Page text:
[commenter] Maybe it's just a matter of semantics - I feel like we're kind of saying the same thing (for the most part) but we're defining "submission" differently. To me, "submission" means putting the other person first or making them more important than you. By which I do NOT BY ANY MEANS mean "choosing the other person's desires over your own". A fine distinction but an important one. I DO mean “making what is best for the other person your priority”. Ideally, in a mutually submissive relationship, the other person is working for your best just as much as you are working for theirs.
You ask, "And where does it leave the one who is doing all the submitting?" and say, "Seems to me that God is more about setting up paradigms that are more likely to succeed than fail." It seems to me he has and it's called MUTUAL submission, that first word being the key. In God's economy it's not about one person, or many people, giving in to all the desires and proclamations of one or a few people. When you are truly seeking what is best for others, and they are seeking your best, then there is no room for the kind of despotism and abuse we've been talking about. The problem is not with the "paradigm" as you call it, but with the way sinful and imperfect people live it out - or don't as the case may be.
I think you've made the very point I was trying to describe about semantics and vocabulary. If you can't even tell whether we're talking about the same thing or not when we say "submission" when we've been defining it for several emails, then how can the average congregant possibly have a clear understanding of the word?
In the common parlance of the everyday world "submission" means "to seek approval, i.e. to submit a proposal or submit an essay or submit a doctoral thesis" or "to deny one's own desires in favor of another's". The idea of "mutually submitting" is a logical impossibility in our regular usage of the word.
v. sub·mit·ted, sub·mit·ting, sub·mits
1. To yield or surrender (oneself) to the will or authority of another.
2. To subject to a condition or process.
3. To commit (something) to the consideration or judgment of another. See Synonyms at propose.
4. To offer as a proposition or contention: I submit that the terms are entirely unreasonable.
1. To give in to the authority, power, or desires of another. See Synonyms at yield.
2. To allow oneself to be subjected to something.
In church, "submission" is, if I understand you correctly, supposed to mean "taking action for the benefit of the other". On the whole page of the above link, including three dictionaries of English, two thesauri and the etymology of the word "submit", there is absolutely nothing that would even hint at your definition of "submit" and a whole lot about things like "knuckling under", "obedience" and "to render up will or authority".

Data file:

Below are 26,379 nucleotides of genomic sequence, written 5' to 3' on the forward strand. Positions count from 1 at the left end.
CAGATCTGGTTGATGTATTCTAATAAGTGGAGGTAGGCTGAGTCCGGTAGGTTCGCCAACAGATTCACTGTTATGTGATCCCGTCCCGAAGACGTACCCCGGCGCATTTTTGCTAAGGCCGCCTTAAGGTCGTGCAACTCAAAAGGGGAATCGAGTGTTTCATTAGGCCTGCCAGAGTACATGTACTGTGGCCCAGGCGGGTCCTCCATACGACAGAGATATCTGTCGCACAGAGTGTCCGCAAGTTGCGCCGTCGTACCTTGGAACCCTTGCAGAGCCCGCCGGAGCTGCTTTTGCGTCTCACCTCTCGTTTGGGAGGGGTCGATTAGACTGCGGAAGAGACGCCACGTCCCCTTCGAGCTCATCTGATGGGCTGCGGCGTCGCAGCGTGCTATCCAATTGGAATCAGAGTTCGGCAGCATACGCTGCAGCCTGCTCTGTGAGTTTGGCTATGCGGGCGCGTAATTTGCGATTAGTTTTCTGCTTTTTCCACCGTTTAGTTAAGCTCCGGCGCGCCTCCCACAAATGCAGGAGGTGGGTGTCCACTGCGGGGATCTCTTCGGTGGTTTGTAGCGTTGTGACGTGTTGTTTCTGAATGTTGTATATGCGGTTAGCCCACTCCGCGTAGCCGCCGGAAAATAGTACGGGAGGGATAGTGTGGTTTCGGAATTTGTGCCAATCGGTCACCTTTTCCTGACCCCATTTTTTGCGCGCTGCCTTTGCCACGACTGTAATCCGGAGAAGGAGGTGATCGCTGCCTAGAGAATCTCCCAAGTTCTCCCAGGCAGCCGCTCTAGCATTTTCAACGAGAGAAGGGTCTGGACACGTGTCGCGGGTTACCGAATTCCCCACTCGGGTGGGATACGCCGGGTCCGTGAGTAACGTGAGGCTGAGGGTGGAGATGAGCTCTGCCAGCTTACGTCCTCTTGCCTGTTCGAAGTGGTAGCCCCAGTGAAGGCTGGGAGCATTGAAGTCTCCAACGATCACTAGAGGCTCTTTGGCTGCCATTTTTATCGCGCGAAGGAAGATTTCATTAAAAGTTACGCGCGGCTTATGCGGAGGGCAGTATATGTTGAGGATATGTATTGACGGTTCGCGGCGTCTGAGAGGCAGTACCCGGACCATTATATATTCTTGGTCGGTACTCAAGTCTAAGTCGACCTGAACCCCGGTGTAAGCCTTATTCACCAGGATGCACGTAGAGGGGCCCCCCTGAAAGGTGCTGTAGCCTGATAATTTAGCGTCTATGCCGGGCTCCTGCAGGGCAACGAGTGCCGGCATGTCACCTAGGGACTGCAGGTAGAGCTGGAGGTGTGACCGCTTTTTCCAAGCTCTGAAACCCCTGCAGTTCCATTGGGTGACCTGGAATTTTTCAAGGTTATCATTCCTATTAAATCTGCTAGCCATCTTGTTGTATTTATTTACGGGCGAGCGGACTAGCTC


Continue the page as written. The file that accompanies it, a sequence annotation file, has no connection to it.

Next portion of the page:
If you want to describe the process of being in a godly relationship as each person "taking action for the benefit of the other", a description I heartily agree with, then we should use a term that everyday English speakers will readily understand to mean that. Words that come to mind are "love" or "honor", perhaps “service”, I'm sure there are more.
There are way too many sermons preached and Christian marriage books written, though, whose premise and practical advice sound way more like my definition of submission than yours. That's why I said I don't think even the generally recognized experts in theology are at all clear on this word. There's lots of advice out there promoting that women submit to husbands, REGARDLESS of the husband's actions. In the face of outright life-threatening violence, and certainly lesser disrespect, the women are told to "submit" and "keep silent" and “God will honor her in heaven”. Admittedly, this is an extreme example, but I think if something is True, it will remain True even when taken to its logical extreme.
That's where I say that if we talked more in church about "love" and "honor" and "service", all of which more readily denote "actions benefiting others", and less about "submit", there wouldn't be these kinds of human errors in practical theology. And there would be less opportunity for the power-mongering among us to exploit those who are trying to apply "submit" to the best of their (dubious) understanding.
I think you and I mean exactly the same thing about God's economy being about the many, with each acting for the good of the others over oneself. But that is completely not the economy that develops in communities concerned with "submitting" rather than "honoring" or some better-fitting term. I say that the church has got so hung up over pounding the square pegs of its jargon into the round holes of our common understanding, that it has long ago lost sight of the underlying great Truth.